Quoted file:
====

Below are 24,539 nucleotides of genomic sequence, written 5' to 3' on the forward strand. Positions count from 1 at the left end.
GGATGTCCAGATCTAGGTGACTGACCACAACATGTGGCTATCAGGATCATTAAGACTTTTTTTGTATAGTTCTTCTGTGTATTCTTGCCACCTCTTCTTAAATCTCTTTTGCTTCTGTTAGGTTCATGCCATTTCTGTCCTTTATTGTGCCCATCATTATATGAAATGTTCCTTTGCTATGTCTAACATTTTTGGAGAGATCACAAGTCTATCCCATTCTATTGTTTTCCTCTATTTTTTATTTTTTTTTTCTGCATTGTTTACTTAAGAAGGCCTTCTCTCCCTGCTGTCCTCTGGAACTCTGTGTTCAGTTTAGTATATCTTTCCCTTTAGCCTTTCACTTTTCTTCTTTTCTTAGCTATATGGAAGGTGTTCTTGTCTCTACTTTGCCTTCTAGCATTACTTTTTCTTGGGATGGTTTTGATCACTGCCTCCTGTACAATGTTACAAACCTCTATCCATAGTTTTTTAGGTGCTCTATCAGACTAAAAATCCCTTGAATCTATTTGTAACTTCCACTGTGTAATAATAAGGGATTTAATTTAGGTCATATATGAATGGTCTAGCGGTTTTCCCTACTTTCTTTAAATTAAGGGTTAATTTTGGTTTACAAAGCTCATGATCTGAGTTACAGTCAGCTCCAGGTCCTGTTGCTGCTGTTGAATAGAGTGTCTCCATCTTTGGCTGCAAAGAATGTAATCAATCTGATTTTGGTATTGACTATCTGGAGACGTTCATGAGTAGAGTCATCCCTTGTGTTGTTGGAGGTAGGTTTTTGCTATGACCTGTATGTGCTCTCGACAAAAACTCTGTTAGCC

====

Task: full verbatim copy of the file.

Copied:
Below are 24,539 nucleotides of genomic sequence, written 5' to 3' on the forward strand. Positions count from 1 at the left end.
GGATGTCCAGATCTAGGTGACTGACCACAACATGTGGCTATCAGGATCATTAAGACTTTTTTTGTATAGTTCTTCTGTGTATTCTTGCCACCTCTTCTTAAATCTCTTTTGCTTCTGTTAGGTTCATGCCATTTCTGTCCTTTATTGTGCCCATCATTATATGAAATGTTCCTTTGCTATGTCTAACATTTTTGGAGAGATCACAAGTCTATCCCATTCTATTGTTTTCCTCTATTTTTTATTTTTTTTTTCTGCATTGTTTACTTAAGAAGGCCTTCTCTCCCTGCTGTCCTCTGGAACTCTGTGTTCAGTTTAGTATATCTTTCCCTTTAGCCTTTCACTTTTCTTCTTTTCTTAGCTATATGGAAGGTGTTCTTGTCTCTACTTTGCCTTCTAGCATTACTTTTTCTTGGGATGGTTTTGATCACTGCCTCCTGTACAATGTTACAAACCTCTATCCATAGTTTTTTAGGTGCTCTATCAGACTAAAAATCCCTTGAATCTATTTGTAACTTCCACTGTGTAATAATAAGGGATTTAATTTAGGTCATATATGAATGGTCTAGCGGTTTTCCCTACTTTCTTTAAATTAAGGGTTAATTTTGGTTTACAAAGCTCATGATCTGAGTTACAGTCAGCTCCAGGTCCTGTTGCTGCTGTTGAATAGAGTGTCTCCATCTTTGGCTGCAAAGAATGTAATCAATCTGATTTTGGTATTGACTATCTGGAGACGTTCATGAGTAGAGTCATCCCTTGTGTTGTTGGAGGTAGGTTTTTGCTATGACCTGTATGTGCTCTCGACAAAAACTCTGTTAGCC